With the passing of Portland Trail Blazers owner Paul Allen, the franchise is forced to chart a new course. The 2018-19 regular season will start with ownership in limbo, preparations for sale imminent. That’s bringing up a lot of questions for Trail Blazers fans, many of which are populating my inbox. Queries cover fears about the team moving, executive changes, player loyalty, and roster adjustments. We’ll try to address the most common topics in this edition of the Blazer’s Edge Mailbag. If you submitted a question in the last 48 hours, hopefully it’s covered here.
Let’s get the big one out of the way first. I don’t believe the Blazers are in any danger of moving. Nobody I’ve talked to has expressed much concern over the possibility. Despite falling off the cap bandwagon lately, the team has proven it can stay in the black in Portland. The fan base is strong and supportive. The arena isn’t new, but it’s serviceable. The NBA still gets flack for the Seattle Supersonics relocating. I doubt they lose sleep over it, but that doesn’t mean they’ll be quick to repeat it. They’ll prefer owners dedicated to the local community, with proximity to Portland a bonus.
Whether the principals and the league can find local owners remains to be seen. The kind of money needed to purchase a professional sports franchise nowadays doesn’t grow on forests. Huge alliances between multiple owner-partners are sub-optimal. Acquisition by a small group outside the area seems the most likely eventuality. That will probably come with assurances that keeping the team in Portland is a priority.
(P.S. Where are they going to move that’s better? Seattle still doesn’t have an arena, though that could become a bargaining chip in the inevitable “we need to upgrade facilities” stage of new ownership. Las Vegas has little local culture and is problematic for other reasons. That leaves Kansas City or becoming the third team in one of the two huge markets. Neither seem as attractive as Portland.)
Even if location stays stable, the franchise course will change. That’s inevitable with new leadership. Some shifts will occur even before a buyer becomes known. Anyone who’s ever moved houses can tell you that there’s a difference between living in a home and getting it ready to sell. You spruce up the weird spots, shore up the foundation, and put the best face forward even if that means telling your kids, “Do not touch ANYTHING in your bedroom for the next six months!”
Vulcan, Inc. and whoever represents Jody Allen will be looking to entice buyers and maximize price on the sale. Running in the black helps. The Blazers already signaled that they aren’t going to plunge headlong into tax territory and will leave themselves “outs” even when they cross the border. Don’t expect spending to accelerate now. Inaction may become the new action. This could affect the future of guys with short-term contracts like Al-Farouq Aminu and Seth Curry. If the Blazers do make moves, they’ll have to pass the examination of Vulcan executives and they’ll likely be to dump, not add, salary.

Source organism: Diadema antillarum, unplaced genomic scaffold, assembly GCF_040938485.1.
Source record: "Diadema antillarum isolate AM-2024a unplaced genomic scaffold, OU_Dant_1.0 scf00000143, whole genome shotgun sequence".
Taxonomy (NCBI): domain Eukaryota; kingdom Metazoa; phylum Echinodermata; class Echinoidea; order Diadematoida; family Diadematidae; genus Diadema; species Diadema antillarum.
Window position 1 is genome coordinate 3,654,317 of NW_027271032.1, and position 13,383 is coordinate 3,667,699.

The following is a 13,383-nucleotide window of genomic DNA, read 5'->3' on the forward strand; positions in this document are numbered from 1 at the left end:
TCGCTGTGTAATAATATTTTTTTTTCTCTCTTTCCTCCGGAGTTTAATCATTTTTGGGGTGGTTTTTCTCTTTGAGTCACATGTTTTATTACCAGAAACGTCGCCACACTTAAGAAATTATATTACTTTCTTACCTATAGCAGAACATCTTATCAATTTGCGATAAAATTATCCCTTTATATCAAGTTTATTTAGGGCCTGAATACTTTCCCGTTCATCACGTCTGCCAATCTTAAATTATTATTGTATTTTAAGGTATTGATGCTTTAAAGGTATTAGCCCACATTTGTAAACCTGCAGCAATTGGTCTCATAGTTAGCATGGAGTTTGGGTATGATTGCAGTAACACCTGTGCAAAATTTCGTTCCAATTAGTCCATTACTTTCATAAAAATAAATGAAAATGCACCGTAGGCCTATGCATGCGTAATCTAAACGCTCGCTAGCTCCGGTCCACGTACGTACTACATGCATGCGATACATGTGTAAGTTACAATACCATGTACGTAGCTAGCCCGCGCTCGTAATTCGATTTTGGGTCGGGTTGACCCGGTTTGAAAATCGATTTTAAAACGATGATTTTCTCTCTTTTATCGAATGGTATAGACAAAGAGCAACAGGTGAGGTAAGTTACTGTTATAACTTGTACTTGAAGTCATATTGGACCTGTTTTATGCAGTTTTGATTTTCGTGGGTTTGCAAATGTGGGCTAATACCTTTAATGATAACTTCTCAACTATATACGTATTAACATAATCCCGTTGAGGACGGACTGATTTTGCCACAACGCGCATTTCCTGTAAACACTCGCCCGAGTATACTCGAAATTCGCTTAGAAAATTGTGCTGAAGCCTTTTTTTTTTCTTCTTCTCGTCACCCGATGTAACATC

I don’t imagine the team will be looking to trade away future assets until new owners come on board either. They’re not in fantastic position: out of championship contention, talent cupboard stocked a little thin, no high lottery picks in their future. Trading away the draft picks they do have for a veteran that they’ll end up paying, but who still won’t make them elite, would make the optics even worse. “Here are the keys to your brand new franchise! You’re capped up extra now, you still don’t have a high-profile roster, and you won’t be making a meaningful draft pick until at least 2020. Enjoy!”
The good news is, fans who like the current team will get to enjoy it, largely unadulterated. Trading CJ McCollum (or, God forbid, Damian Lillard) would present a huge risk without knowing the new owners’ priorities. Your favorite players may not be safe long-term; new ownership will probably precipitate a significant rebuild. For now, though, Portland’s high-profile and inexpensive players are probably secure. Watch out for guys in the middle ground though.
In the end, we have to admit that this is mostly the same course the team has been following since they inked the big contracts in 2016. They didn’t make major signings the last two summers, getting away with relatively inexpensive reserve point guards and a wing or two. Re-upping Jusuf Nurkic was their biggest move, and that was kind of a no-brainer. Wherever they were already headed this year, they’re still headed. No worries there.
The long game will look different than it did, but even the current regime wasn’t going to hold course forever. Big changes were afoot by 2021 no matter what. We didn’t know what Paul Allen, Damian Lillard, and Neil Olshey had in mind past that point, nor do we know how new owners will influence decisions.
Portland’s certainties remain fairly certain. Their unknowns remain unknown. That’ll change at some point, but probably not soon. Until then, we wait and watch...which was pretty much what this season was about for the Blazers anyway.
The Mailbag will be picking up with the start of the season, so get your questions in to firstname.lastname@example.org!
—Dave / @davedeckard / @blazersedge / email@example.com